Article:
Low concentrations of serum zinc have been reported in HIV infected adults and are associated with disease progression and an increased risk of death. Few studies have been conducted in HIV infected children in Africa. We determined serum zinc levels and factors associated with zinc deficiency in HIV infected Ugandan children.
We measured the baseline zinc status of 247 children aged 1-5 years enrolled in a randomised trial for multiple micronutrient supplementation at paediatric HIV clinics in Uganda (http://ClinicalTrials.gov webcite NCT00122941). Zinc status was determined using inductively coupled atomic emission spectrophotometry (ICP-AES). Clinical and laboratory characteristics were compared among zinc deficient (zinc < 10.0 μmol/L) and non deficient children. Logistic regression was used to determine predictors of low serum zinc.
Of the 247 children, 134 (54.3%) had low serum zinc (< 10.0 μmol/L). Of the 44 children on highly active antiretroviral therapy (HAART), 13 (29.5%) had low zinc compared to 121/203 (59.6%) who were not on HAART. Overall, independent predictors of low zinc were fever (OR 2.2; 95%CI 1.1 - 4.6) and not taking HAART (OR 3.7; 95%CI 1.8 - 7.6).
Almost two thirds of HAART naïve and a third of HAART treated HIV infected children were zinc deficient. Increased access to HAART among HIV infected children living in Uganda might reduce the prevalence of zinc deficiency.
Zinc deficiency is wide spread in low-income countries and is responsible for 4% of childhood deaths and 1% of the burden of disease in Africa, Latin America and Asia . Populations in sub-Saharan Africa and South East Asia have the greatest risk of zinc deficiency because of inadequate zinc intake in about one third of the population .
Zinc is a component of various metallo-enzymes, proteins and cell membranes; and plays an important role in immune regulation. Zinc deficiency increases susceptibility to oxidative stress and impaired cell membrane function [3,4]. In HIV infected adults, low serum zinc has been associated with more advanced HIV disease and increased mortality [5-7].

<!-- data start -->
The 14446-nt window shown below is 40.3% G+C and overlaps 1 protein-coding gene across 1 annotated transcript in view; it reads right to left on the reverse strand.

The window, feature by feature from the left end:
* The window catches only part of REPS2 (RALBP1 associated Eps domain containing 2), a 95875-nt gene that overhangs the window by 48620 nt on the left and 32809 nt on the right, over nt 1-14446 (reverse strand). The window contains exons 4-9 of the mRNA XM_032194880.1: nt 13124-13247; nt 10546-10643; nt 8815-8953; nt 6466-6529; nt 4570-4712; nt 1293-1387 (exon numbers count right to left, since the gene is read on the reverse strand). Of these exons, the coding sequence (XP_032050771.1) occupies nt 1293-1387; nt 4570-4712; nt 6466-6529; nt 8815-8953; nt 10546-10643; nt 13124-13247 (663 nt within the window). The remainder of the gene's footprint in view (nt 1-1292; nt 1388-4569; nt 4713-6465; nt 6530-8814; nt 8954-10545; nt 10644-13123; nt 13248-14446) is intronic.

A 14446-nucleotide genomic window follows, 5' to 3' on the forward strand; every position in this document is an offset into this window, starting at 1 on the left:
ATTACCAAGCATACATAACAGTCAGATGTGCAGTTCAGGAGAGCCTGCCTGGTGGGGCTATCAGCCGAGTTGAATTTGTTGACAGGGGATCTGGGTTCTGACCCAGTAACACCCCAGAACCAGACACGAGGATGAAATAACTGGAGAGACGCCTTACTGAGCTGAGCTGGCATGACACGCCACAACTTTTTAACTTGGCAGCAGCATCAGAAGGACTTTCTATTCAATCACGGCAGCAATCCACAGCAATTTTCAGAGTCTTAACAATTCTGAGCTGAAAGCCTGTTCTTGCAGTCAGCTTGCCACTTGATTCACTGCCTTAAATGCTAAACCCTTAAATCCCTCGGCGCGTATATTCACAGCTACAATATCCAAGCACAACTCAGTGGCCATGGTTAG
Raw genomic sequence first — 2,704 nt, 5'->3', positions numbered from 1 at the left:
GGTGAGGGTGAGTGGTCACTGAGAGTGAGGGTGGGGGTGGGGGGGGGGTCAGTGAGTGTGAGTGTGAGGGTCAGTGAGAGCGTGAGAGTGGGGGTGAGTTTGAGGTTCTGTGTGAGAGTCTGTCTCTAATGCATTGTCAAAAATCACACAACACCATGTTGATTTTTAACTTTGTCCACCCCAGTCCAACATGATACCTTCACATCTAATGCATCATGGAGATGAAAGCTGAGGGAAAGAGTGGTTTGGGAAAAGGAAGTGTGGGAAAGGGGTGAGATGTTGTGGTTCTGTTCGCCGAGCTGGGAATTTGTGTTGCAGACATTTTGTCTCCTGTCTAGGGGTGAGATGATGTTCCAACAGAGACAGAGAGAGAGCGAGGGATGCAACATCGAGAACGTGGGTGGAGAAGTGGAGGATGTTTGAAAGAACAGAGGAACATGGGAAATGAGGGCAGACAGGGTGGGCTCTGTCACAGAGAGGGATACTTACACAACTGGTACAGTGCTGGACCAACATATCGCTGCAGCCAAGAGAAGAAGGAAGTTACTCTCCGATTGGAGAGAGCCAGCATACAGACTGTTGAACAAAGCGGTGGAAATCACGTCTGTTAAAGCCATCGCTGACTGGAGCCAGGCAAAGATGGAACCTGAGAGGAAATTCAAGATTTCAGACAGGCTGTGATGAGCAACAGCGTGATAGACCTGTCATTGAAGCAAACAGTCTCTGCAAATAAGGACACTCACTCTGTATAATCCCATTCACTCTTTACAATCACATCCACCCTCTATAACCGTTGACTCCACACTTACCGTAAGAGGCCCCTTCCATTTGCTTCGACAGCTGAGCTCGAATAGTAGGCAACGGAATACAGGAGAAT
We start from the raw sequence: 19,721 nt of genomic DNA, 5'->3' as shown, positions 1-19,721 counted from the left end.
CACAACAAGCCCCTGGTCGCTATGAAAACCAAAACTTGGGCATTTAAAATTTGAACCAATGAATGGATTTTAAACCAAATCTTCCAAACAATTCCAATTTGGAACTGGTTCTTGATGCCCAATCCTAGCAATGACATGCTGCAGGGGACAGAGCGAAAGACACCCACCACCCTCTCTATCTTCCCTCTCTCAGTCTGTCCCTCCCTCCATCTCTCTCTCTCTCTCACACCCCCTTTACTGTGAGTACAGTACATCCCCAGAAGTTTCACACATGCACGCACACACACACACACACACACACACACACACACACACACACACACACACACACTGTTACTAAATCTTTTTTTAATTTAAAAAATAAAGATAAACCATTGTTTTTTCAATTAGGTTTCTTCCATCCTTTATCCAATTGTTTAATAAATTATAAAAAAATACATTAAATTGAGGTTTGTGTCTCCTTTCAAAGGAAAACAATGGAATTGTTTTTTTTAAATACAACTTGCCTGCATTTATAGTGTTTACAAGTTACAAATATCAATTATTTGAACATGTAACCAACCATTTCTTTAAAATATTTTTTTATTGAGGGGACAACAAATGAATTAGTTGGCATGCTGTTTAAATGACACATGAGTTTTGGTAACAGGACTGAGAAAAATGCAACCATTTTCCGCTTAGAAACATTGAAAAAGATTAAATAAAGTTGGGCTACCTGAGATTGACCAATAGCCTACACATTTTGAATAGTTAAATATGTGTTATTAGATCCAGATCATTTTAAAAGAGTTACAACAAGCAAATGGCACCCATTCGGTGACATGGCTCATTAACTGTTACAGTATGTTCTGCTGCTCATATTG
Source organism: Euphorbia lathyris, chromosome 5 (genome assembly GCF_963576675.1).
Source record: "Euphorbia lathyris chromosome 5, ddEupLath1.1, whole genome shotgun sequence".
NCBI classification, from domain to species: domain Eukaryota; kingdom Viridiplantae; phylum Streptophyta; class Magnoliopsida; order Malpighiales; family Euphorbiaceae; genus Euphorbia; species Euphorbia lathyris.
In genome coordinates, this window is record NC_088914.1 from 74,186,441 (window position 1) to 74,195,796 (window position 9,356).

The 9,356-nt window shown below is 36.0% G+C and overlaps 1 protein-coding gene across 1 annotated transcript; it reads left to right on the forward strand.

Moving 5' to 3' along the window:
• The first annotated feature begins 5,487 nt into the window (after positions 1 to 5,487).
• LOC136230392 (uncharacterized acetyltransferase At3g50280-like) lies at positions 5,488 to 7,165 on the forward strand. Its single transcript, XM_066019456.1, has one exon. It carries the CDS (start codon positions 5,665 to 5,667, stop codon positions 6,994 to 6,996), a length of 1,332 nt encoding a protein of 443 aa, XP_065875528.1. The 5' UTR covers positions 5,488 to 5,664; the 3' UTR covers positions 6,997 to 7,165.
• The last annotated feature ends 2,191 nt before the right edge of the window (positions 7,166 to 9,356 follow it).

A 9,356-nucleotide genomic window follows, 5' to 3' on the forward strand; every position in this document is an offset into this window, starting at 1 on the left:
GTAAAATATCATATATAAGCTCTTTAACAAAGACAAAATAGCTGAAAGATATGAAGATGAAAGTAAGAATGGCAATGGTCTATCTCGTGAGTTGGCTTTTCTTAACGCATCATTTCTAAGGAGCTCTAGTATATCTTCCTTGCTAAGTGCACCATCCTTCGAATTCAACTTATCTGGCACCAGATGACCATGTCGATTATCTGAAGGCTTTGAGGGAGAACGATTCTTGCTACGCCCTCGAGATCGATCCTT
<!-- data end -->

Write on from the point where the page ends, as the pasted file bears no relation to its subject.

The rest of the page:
Whereas some studies of HIV infected children in high-income countries have indicated that micronutrient deficiencies are uncommon , the reverse is true in low-income countries. The zinc status of HIV infected children in Uganda has not been reported. In this paper we report the magnitude of zinc deficiency and associated factors in a group of HIV infected children in Uganda.
This study was part of a baseline assessment of children enrolled in a multiple micronutrient supplementation trial carried out between June 2005 and June 2008. This paper presents data from 3 of 7 clinics involved in the study, namely the paediatric HIV clinics at the national referral hospital (Mulago), Mildmay Centre and Nsambya hospital. These centres had laboratory facilities for blood sampling and freezing before transportation for analysis at a distant laboratory. Mulago is the national referral hospital; Mildmay Centre and Nsambya are private, not-for-profit hospitals. All the three are situated in the capital city, Kampala. The Mulago Hospital Paediatric HIV Clinic is the largest in the country and cares for more than 8000 patients. The Mildmay Centre, Uganda, is an HIV/AIDS referral and training institution, 12 kilometres South of Kampala city centre and cares for about 1500 HIV infected children, while Nsambya hospital cares for an equal number of HIV infected children.
Design and subjects
We here report the baseline zinc levels of children aged 1-5 years who enrolled in the multiple micronutrient supplementation (MMS) study (ClinicalTrials.gov Identifier: NCT00122941).
The MMS study was a randomised trial of a 14 vitamins and minerals versus a six multivitamin supplement as 'standard-of-care' for 6 months, among 847 HIV infected children, with a highly active anti-retroviral therapy (HAART) strata comprising 10% of the study participants. The study enrolled HIV infected children who had at least attended the clinic once and were coming for follow-up. Those who were enrolled in other studies were excluded.
Children in the HAART strata had already been started on anti-retroviral therapy (ART) at the study clinics before enrolment into the study. The 2006 World Health Organization (WHO) guidelines for initiating anti-retroviral therapy in children had been used, in addition to a 'social criteria' that was conductive for initiating ART. Children aged 1 - 3 years were initiated on ART if their CD4+ T cell count was below 20% or if they had WHO stage 3 or 4 disease. Those above 3 years of age were initiated on ART if their CD4+ T cell count was < 15% or if they had WHO stage 3 or 4 disease. The social criteria meant that the child had a consistent caretaker who was adherent to previous clinic appointments, attended at least 2 counseling sessions on adherence to ART and had consented for initiation of therapy.